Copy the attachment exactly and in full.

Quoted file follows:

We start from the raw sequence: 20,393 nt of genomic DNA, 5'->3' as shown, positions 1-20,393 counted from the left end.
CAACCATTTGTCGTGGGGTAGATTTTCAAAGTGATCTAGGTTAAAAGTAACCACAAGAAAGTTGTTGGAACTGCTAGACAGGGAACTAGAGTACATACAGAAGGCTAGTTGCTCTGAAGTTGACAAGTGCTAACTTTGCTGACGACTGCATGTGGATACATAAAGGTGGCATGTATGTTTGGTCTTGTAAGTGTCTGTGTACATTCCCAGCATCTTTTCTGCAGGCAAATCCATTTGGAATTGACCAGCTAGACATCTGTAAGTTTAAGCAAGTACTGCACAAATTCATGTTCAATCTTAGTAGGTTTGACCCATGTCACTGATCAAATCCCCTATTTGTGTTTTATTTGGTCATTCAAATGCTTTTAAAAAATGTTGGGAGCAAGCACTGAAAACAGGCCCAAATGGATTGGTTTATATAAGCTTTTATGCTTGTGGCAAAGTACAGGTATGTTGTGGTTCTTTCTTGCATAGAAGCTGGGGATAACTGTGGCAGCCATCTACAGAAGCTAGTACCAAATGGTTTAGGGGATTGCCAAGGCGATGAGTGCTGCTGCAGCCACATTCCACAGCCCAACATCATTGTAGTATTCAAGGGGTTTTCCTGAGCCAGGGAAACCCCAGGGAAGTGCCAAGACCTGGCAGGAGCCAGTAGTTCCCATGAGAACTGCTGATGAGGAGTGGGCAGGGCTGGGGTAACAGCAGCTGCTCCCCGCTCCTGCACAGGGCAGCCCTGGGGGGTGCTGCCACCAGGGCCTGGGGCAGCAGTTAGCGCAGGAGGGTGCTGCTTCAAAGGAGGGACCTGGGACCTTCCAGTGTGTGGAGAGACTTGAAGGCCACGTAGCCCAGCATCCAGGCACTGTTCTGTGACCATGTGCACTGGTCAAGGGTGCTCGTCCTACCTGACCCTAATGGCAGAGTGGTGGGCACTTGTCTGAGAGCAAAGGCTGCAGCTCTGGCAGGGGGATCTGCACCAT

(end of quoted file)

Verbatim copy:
We start from the raw sequence: 20,393 nt of genomic DNA, 5'->3' as shown, positions 1-20,393 counted from the left end.
CAACCATTTGTCGTGGGGTAGATTTTCAAAGTGATCTAGGTTAAAAGTAACCACAAGAAAGTTGTTGGAACTGCTAGACAGGGAACTAGAGTACATACAGAAGGCTAGTTGCTCTGAAGTTGACAAGTGCTAACTTTGCTGACGACTGCATGTGGATACATAAAGGTGGCATGTATGTTTGGTCTTGTAAGTGTCTGTGTACATTCCCAGCATCTTTTCTGCAGGCAAATCCATTTGGAATTGACCAGCTAGACATCTGTAAGTTTAAGCAAGTACTGCACAAATTCATGTTCAATCTTAGTAGGTTTGACCCATGTCACTGATCAAATCCCCTATTTGTGTTTTATTTGGTCATTCAAATGCTTTTAAAAAATGTTGGGAGCAAGCACTGAAAACAGGCCCAAATGGATTGGTTTATATAAGCTTTTATGCTTGTGGCAAAGTACAGGTATGTTGTGGTTCTTTCTTGCATAGAAGCTGGGGATAACTGTGGCAGCCATCTACAGAAGCTAGTACCAAATGGTTTAGGGGATTGCCAAGGCGATGAGTGCTGCTGCAGCCACATTCCACAGCCCAACATCATTGTAGTATTCAAGGGGTTTTCCTGAGCCAGGGAAACCCCAGGGAAGTGCCAAGACCTGGCAGGAGCCAGTAGTTCCCATGAGAACTGCTGATGAGGAGTGGGCAGGGCTGGGGTAACAGCAGCTGCTCCCCGCTCCTGCACAGGGCAGCCCTGGGGGGTGCTGCCACCAGGGCCTGGGGCAGCAGTTAGCGCAGGAGGGTGCTGCTTCAAAGGAGGGACCTGGGACCTTCCAGTGTGTGGAGAGACTTGAAGGCCACGTAGCCCAGCATCCAGGCACTGTTCTGTGACCATGTGCACTGGTCAAGGGTGCTCGTCCTACCTGACCCTAATGGCAGAGTGGTGGGCACTTGTCTGAGAGCAAAGGCTGCAGCTCTGGCAGGGGGATCTGCACCAT